Once upon a time in the 90’s, I pitted my first quart of sour cherries looking out on the woods. We were a shaggy group of New York artsy types: half in Birkenstocks, the others in boots. There on the back porch of a summer cottage named Ravina, I wondered about how those bright red cherries had traveled from an orchard in the Catskills to the Union Square Greenmarket in New York City then back up to the Catskills to this cabin to be among trees again.
I used a wine bottle for a rolling pin. My efforts to remove the pits with my Swiss army knife resulted in a bowl of muddled fruit and stained fingers. The antique oven only had two settings: “off” and “burn.” My friends used words like “rustic” and “charming” to describe that first pie, but truly it was a mess. One of us had left some wet paintings out near the bug zapper and that was cause for greater visual admiration than that first pie out of the oven. But when I scooped the warm chunks of pie onto our plates after dinner, the combination of the sweet juices, bitter-tart cherries, and the tender, buttery crust ceased all the banter and apologies. I saw my life in that bowl of mangled cherries.
A Dutch lawmaker resigned from his party in protest of its support for banning ritual slaughter, among other issues.
Wim Kortenoeven announced his resignation from the Party for Freedom at a news conference last week in The Hague. Founded in 2005 by Geert Wilders, the party follows an anti-Muslim, pro-Israel policy.
“Regarding ritual slaughter, I came under intense pressure from Wilders to vote against my conscious,” Kortenoeven said.
In 2011, the Party of Freedom voted in favor of a bill to ban ritual slaughter in The Netherlands. Kortenoeven voted against the bill. He was the only party member who defied party discipline. Though passed into law, the Dutch Senate scrapped the ban last month.
Warm up the defibrillator, the Instant Heart Attack Sandwich has life at New York’s 2nd Avenue Deli.
A U.S. District Court Judge in Manhattan ruled late last week that the sandwich cannot be confused with the Heart Attack Grill in Las Vegas and thus the deli can keep the sandwich — two latkes stuffed with corned beef, pastrami, salami or turkey — on the menu.
Judge Paul Engelmayer also said the deli can introduce the Triple Bypass sandwich — three stuffed latkes — noting that it would not be confused with one from the Heart Attack Grill, which sells giant cheeseburgers.
The fantastic Paris-based food writer David Lebovitz is in Israel and has taken us along for the ride on his blog. [David Lebovitz]
An introduction and an ode to the Israeli snack food Bamba. [Serious Eats]
New York’s newest hip kosher restaurant Jezebel is finally set to open. [Women’s Wear Daily]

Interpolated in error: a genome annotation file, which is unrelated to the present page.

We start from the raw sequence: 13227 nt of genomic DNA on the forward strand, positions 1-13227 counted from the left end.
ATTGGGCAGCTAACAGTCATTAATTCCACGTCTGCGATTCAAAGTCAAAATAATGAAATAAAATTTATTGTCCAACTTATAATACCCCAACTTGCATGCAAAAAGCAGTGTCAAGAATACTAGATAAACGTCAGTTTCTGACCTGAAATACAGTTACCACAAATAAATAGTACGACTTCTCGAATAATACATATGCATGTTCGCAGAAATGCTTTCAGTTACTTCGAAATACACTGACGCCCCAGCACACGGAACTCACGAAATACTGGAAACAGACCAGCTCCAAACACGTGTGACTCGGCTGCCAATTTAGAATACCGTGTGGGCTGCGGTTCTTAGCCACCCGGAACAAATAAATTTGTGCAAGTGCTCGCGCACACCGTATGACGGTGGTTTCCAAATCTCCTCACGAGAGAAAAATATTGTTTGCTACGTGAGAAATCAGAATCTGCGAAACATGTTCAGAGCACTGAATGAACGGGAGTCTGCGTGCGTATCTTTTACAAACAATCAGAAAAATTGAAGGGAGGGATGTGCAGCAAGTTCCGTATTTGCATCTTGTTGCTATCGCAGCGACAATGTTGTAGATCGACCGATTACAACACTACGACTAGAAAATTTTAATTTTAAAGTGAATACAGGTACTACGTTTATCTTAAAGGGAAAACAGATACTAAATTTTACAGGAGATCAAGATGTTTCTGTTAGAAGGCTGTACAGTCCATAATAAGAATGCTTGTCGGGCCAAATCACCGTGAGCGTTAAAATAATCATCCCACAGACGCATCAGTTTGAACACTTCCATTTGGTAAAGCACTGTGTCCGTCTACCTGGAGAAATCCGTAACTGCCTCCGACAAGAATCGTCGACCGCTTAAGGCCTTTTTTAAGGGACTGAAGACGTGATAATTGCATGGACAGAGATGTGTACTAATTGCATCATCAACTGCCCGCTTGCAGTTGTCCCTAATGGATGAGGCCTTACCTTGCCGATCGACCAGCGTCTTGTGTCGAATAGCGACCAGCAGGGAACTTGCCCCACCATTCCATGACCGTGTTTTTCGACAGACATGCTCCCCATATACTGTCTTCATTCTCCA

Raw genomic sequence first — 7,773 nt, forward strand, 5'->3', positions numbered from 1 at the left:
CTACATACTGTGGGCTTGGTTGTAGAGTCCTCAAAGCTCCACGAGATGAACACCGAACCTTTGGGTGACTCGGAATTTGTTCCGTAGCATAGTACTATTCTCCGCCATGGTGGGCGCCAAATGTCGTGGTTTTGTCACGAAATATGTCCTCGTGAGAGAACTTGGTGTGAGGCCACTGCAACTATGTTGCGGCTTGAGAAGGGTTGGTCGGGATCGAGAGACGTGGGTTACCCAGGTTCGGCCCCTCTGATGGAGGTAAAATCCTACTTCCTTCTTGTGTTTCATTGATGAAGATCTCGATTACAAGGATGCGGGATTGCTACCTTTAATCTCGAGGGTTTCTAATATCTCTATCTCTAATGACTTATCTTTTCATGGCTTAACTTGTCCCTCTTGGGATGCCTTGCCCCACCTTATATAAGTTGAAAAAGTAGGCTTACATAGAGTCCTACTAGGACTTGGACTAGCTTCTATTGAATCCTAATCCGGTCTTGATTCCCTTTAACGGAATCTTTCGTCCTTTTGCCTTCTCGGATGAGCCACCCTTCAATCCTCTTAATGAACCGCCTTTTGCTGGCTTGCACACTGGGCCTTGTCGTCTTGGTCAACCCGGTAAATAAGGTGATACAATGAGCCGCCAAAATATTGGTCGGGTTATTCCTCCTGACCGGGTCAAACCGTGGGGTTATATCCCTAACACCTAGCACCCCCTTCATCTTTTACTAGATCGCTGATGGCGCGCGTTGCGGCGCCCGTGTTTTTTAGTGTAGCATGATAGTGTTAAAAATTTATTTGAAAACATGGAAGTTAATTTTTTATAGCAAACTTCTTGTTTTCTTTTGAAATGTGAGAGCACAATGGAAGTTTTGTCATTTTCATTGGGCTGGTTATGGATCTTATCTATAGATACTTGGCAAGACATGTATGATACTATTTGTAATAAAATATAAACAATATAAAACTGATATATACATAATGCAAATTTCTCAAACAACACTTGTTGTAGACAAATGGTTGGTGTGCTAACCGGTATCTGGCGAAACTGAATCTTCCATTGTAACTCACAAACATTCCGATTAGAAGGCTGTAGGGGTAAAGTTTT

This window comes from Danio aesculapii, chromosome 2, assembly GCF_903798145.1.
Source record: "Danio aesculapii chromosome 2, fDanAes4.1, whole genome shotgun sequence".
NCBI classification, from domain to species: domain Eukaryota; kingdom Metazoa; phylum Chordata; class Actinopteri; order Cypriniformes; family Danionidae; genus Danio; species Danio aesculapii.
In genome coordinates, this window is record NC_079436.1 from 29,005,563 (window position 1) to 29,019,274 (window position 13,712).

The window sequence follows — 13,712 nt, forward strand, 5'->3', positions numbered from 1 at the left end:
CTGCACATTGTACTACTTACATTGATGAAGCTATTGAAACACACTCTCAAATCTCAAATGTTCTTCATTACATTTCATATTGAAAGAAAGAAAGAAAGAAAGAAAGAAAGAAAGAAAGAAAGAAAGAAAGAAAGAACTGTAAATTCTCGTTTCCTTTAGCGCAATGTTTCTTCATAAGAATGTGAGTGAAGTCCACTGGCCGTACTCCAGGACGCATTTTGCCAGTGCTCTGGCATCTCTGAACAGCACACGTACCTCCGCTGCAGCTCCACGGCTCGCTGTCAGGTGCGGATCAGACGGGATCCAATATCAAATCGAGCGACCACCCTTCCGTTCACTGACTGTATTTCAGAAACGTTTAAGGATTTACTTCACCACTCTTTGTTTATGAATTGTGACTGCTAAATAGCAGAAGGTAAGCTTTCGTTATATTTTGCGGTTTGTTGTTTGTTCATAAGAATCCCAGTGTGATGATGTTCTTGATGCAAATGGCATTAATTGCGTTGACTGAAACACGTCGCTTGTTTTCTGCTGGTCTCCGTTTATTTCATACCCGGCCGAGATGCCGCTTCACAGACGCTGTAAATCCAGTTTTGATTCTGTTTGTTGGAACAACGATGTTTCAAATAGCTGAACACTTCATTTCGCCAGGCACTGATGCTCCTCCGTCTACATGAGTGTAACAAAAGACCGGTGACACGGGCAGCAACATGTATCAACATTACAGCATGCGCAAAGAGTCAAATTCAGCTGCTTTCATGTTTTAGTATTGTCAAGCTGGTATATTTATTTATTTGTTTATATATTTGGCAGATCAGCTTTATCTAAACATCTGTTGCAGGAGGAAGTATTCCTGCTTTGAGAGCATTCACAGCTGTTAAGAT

One mother schlepps kosher meat to a Reform summer camp. Should the Reform movement’s camps offer kosher meat? [Huffington Post]
Food plays an important role in Judaism and in the First Narayever community. Food brings people together, connects us, and is an important part of holiday traditions and life cycles.
In 2006 the First Narayever Congregation launched the first Jewish Community Supported Agriculture (CSA) program in Toronto in partnership with Everdale Organic Farm and Environmental Learning Centre. In 2008, we joined Hazon’s world-wide network of Jewish CSAs. This inspired us to look at what more we could do in our community.
In preparation for Passover each spring, Jews stock their cupboards with matzo, observing the Biblical injunction to abstain from leavened food for eight days.
And when the holiday ends, a box or two of matzo is usually pushed to the back of the pantry or tossed out with the trash. After all, it’s nearly impossible to end Passover without some extra matzo — and what use is there for the bread of affliction once you’re back to eating bagels?
Tom Kramer of Ambacht Brewery, a Belgian-inspired artisanal microbrewery in Hillsboro, Oregon, has the answer. Ambacht’s Matzobraü is a sweet, complex beer with a rare seasonal ingredient: leftover matzo from the local Jewish community.
As soon as the sun rose on Friday mornings over Harare, Zimbabwe, my husband, kids and I would pile into a small plane and fly to the crystal-clear waters and pristine sandy beaches of the idyllic island of Magaruque, off the coast of Mozambique.
There wasn’t much on this island, other than a charming lodge. Still, it was our Shabbat home when we lived in Harare in the mid-90’s. We’d set out having stocked the plane with the necessary ingredients and some pre-prepared foods, including roska (our sweet Sabbath bread), bourekitas (our beloved savory pies) and wine. We would also take our Sephardic Shabbat candles — a cork topped with a cotton wick floating in a glass filled with a thick layer of oil — which is the customary on Rhodes where my family is from.
Visitors to Budapest this summer will be out of luck if they hope to soak up Jewish cool at Siraly, the funky café in the heart of the old inner city Jewish quarter that became famous as the flagship of the city’s alternative Jewish youth scene.
Local authorities in the city’s Sixth District closed Siraly in May saying its three-floor building on Kiraly Street was unsafe. Since opening in 2006, Siraly had operated as a semi-squat, and the closure order came after years of wrangling with district and city authorities over its legal status. Siraly’s co-founder and program director Adam Schoenberger, the 32-year-old son of a rabbi, believes political motives were behind Siraly’s closure.
“Not necessarily anti-Semitism,” he told me as we sipped lemonade at another Jewish quarter cafe, around the corner. “But maybe part of a campaign by conservatives against liberal-leaning youth in general.”